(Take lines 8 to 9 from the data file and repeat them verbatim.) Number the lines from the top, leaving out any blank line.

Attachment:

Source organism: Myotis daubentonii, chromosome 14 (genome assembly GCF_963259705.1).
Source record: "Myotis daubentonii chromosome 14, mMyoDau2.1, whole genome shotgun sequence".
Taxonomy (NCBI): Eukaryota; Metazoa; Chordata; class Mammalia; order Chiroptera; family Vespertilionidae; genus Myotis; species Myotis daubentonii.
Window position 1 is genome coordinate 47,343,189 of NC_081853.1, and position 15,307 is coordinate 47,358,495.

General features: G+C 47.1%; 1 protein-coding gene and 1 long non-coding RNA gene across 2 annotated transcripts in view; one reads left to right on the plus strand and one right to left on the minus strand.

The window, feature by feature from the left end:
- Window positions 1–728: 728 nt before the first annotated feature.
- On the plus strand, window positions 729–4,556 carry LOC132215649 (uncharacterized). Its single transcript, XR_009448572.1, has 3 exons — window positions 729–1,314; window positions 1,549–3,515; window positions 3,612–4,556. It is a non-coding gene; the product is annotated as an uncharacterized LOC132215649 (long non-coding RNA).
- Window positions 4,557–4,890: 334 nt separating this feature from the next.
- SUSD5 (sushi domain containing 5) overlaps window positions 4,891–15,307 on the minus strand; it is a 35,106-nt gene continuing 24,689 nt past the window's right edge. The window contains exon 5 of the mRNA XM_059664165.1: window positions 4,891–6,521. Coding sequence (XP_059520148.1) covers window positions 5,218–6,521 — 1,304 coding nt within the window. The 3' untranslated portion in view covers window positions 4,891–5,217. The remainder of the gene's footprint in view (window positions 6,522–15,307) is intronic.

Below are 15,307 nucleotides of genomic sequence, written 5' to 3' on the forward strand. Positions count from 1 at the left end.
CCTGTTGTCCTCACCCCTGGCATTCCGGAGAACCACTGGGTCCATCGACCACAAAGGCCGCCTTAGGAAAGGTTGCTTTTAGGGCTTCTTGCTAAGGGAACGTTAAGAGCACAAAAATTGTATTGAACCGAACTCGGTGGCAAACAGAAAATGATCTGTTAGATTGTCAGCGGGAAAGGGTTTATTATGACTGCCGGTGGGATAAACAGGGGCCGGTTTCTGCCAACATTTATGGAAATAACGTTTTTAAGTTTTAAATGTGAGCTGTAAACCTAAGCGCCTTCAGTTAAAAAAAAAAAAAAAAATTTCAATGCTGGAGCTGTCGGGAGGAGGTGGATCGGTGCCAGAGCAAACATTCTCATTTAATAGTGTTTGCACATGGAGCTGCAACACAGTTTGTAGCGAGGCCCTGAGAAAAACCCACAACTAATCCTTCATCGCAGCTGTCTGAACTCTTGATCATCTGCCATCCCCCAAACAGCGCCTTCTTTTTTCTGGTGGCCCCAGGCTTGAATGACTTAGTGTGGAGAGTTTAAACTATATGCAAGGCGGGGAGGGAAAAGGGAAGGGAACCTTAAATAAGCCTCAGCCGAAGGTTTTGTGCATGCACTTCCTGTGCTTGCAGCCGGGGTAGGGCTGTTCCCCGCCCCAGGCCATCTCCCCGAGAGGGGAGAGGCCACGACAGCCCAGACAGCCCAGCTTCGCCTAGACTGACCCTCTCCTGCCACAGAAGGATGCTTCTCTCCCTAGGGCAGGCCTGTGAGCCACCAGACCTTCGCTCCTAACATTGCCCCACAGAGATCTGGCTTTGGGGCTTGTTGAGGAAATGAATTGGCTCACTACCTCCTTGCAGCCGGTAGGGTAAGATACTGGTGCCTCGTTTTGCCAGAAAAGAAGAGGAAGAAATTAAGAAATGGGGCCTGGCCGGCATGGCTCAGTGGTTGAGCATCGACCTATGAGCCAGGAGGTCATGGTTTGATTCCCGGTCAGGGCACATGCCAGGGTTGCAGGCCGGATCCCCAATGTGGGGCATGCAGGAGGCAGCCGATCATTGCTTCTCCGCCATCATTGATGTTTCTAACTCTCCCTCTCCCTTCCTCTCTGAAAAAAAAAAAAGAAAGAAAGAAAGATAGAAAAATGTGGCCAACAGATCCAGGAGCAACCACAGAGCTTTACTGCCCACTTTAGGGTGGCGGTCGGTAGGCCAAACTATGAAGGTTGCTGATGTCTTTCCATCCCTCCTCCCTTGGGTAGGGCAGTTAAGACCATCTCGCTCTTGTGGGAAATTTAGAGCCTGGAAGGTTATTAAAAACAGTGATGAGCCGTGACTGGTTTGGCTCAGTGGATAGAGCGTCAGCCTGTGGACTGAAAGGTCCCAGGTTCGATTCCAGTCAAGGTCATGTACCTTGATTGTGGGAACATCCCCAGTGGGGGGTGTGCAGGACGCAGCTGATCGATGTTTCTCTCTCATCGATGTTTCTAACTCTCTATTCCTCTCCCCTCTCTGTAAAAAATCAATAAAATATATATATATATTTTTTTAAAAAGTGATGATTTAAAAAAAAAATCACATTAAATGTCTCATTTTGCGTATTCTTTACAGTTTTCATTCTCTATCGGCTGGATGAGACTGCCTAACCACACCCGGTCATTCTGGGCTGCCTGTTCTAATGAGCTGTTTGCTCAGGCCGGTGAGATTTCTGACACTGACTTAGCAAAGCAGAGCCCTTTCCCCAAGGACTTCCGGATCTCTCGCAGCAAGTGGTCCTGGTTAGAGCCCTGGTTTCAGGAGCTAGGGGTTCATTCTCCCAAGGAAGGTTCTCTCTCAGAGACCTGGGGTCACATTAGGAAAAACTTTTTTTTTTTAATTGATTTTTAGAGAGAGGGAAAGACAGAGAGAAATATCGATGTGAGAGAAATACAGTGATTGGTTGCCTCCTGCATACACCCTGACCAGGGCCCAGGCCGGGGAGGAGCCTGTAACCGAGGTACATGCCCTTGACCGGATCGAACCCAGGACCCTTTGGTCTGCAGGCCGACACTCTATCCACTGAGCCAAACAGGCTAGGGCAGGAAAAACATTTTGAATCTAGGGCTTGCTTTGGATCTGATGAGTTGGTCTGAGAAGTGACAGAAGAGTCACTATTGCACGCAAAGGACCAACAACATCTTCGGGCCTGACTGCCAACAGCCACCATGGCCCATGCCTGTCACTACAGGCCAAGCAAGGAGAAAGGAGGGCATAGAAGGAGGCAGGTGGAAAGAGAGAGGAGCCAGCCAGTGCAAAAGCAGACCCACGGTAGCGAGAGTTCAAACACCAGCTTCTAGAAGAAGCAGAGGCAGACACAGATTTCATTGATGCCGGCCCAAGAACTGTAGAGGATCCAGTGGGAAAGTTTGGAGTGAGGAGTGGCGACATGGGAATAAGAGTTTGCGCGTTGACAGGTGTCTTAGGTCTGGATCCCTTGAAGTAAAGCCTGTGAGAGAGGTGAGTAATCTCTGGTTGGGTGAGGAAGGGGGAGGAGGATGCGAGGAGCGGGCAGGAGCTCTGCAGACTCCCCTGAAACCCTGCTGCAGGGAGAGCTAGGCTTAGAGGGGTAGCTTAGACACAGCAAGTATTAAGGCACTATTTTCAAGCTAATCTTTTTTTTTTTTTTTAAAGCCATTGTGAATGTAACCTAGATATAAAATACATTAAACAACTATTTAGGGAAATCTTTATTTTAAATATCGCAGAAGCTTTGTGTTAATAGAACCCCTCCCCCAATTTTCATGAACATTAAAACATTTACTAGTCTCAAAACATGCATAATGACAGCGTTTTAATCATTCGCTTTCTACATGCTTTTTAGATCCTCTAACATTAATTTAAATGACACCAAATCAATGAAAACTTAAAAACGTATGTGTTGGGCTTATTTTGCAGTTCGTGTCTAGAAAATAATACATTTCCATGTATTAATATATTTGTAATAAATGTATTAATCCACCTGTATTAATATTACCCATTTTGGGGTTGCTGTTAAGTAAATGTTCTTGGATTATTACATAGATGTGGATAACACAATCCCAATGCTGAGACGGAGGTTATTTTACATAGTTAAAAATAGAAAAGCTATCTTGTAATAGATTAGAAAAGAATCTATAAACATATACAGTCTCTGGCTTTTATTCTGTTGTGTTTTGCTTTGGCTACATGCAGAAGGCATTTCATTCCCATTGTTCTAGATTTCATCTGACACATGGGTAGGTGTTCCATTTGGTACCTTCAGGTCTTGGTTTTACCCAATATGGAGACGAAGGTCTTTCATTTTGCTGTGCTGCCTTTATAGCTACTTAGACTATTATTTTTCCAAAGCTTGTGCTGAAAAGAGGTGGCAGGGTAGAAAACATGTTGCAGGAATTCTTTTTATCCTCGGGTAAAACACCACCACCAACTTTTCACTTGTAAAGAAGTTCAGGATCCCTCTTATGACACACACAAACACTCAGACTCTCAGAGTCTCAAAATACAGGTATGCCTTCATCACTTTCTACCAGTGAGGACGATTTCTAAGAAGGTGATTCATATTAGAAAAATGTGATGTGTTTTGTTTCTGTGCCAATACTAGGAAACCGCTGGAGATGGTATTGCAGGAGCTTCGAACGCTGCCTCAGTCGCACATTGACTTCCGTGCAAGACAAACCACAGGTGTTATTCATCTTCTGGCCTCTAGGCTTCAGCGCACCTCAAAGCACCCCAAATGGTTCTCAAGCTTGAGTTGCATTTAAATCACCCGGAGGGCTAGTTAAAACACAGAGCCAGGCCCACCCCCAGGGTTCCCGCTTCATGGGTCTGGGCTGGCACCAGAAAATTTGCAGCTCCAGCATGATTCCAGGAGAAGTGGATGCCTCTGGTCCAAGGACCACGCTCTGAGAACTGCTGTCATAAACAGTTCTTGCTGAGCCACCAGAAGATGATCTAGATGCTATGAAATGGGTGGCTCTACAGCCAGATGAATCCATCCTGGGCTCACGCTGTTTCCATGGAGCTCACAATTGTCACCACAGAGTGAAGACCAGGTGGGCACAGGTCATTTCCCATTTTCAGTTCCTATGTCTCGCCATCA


- On the plus strand, window positions 729–4,556 carry LOC132215649 (uncharacterized). Its single transcript, XR_009448572.1, has 3 exons — window positions 729–1,314; window positions 1,549–3,515; window positions 3,612–4,556. It is a non-coding gene; the product is annotated as an uncharacterized LOC132215649 (long non-coding RNA).
- Window positions 4,557–4,890: 334 nt separating this feature from the next.